CHENNAI: The fourth edition of the Chennai Story Telling festival, organised by World Storytelling Institute and Chennai story tellers kick started at the Andhra Mahila Sabha, Mylapore. Inaugurated by Ruth Stotter from California, who is also a research scholar and a professor, this year’s festival focuses on themes such as the ‘big rain in November and December 2015’, and ‘Communication between cultures, between people and within people’.
The festival saw the presence of storytellers from cities like Pune and Bengaluru. Eric Miller, director of the World Storytelling Institute, said “Each year, we have a guest co-host for the 10 days. This year having Ruth with us is amazing. She will be mentoring all of us through.”
The first storytelling session of the festival was filled with interactive, action packed, fun and innovative stories. Sheetal Rayathatha, a storyteller, said, “I have been associated with storytelling for 12 years. Earlier, it was not very famous but now once people started understanding how it helps in building your communication skills, it has progressed.”
Ruth concurs, and adds: “Storytelling binds people together in a way that even we are not aware of it. Stories bring us together and respecting a story makes all the difference.” With over 30 storytellers participating in this edition, Eric said that the festival catered to everyone. “Our focus is not only on children. Adults, college students and anyone who is interested in sharing a story can come and join us,” he said.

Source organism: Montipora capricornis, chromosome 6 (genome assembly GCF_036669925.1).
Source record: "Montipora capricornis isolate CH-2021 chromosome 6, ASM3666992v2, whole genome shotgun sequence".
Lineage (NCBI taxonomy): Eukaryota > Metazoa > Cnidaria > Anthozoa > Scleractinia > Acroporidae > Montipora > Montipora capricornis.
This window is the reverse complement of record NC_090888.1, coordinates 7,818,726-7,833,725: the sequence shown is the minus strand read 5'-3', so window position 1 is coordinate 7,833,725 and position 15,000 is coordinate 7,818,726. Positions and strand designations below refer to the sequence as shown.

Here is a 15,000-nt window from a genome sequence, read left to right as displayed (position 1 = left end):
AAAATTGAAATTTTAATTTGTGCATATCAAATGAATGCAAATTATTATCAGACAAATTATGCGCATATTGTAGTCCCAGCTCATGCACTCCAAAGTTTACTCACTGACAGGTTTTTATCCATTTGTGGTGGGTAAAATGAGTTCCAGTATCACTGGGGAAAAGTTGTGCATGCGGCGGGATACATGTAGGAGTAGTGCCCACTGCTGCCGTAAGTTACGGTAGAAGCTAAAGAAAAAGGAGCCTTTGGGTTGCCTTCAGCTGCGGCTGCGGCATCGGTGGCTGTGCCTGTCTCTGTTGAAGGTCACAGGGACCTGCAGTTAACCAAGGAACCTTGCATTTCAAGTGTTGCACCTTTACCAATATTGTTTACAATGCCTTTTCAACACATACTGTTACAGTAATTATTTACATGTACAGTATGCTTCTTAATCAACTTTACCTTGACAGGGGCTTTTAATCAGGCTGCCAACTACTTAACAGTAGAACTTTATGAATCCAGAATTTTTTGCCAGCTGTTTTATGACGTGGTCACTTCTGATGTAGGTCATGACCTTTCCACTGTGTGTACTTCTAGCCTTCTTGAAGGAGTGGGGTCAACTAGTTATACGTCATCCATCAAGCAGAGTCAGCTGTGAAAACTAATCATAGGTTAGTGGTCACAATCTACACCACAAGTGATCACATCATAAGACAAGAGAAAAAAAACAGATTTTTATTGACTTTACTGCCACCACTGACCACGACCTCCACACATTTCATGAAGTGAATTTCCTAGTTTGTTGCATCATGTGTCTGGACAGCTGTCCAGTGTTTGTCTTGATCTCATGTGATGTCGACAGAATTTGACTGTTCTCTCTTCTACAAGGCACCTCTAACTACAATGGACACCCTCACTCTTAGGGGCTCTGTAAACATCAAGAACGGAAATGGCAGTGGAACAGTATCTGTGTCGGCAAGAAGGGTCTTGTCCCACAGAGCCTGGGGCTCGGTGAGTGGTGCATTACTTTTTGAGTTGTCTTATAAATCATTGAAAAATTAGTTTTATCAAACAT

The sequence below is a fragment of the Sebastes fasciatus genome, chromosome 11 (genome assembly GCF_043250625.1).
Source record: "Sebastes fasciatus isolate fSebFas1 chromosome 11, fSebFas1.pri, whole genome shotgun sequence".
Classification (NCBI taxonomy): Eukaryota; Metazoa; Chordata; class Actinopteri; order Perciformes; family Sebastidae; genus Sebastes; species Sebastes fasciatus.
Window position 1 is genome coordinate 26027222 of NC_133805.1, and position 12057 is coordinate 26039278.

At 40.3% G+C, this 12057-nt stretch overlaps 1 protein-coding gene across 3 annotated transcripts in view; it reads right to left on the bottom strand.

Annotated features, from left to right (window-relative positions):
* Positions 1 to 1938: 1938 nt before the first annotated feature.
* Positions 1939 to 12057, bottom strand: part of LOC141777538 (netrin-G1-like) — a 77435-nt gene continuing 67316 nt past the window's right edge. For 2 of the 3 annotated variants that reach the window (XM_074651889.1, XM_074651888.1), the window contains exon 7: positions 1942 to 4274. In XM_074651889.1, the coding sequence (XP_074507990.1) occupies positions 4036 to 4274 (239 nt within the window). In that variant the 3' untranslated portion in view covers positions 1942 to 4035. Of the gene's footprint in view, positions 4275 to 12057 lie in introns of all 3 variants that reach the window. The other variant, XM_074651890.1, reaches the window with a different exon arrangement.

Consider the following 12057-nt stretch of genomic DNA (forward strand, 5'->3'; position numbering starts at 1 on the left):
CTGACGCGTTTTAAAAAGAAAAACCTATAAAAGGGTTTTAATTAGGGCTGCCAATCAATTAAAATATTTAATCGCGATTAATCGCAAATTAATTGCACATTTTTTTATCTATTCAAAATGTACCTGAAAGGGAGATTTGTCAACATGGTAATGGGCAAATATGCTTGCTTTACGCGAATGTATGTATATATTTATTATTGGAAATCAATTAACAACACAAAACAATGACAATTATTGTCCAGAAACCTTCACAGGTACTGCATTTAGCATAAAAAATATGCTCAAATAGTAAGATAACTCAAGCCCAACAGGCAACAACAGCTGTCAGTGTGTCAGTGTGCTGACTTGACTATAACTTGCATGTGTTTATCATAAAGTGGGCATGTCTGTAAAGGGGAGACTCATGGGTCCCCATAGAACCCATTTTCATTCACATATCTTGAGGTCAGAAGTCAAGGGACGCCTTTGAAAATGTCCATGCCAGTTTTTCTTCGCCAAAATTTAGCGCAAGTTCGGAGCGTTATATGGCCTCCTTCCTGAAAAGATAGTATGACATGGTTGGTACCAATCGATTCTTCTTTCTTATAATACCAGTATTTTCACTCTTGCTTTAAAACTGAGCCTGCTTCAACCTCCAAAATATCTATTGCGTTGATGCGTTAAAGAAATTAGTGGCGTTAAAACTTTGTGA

A new addition to the festival was the regional edition of storytelling concept (in Telugu) through a musical narrative of Thayagaraja’s Nadopasana or the worship of music. Lavanya a storyteller said, “It’s a spiritual journey called Nadopasana by Thyagaraja. The classical part, such as harikathas are oral narratives of south Indian tradition and we are happy to bring this into the storytelling festival.”
The story of the life of Thayagaraja has been scripted by Mullapudi Sridevi with creative inputs from Bhanumathi. Said Sridevi, “Language is not a barrier when it comes to storytelling. I wanted the story of one of the greatest composers of classical music to be retold in such a way that, it is understandable by people of all ages.”
A musical narration with dialogues along with lyrics from Thayagaraja keerthanas impressed Ruth. “Though I don’t understand the language, I was somehow able to relate to the characters. That is the beauty of storytelling. This was such a brilliant experience,” she explained.
The other highlights of the festival include the workshops on February 12 for college students and workshops on February 13 and 14 for adults at Dr MGR-Janaki College. “We are concentrating on college students so as to enhance their public speaking and communication skills,” added Eric.
For details and to register for workshops call, 98403 94282.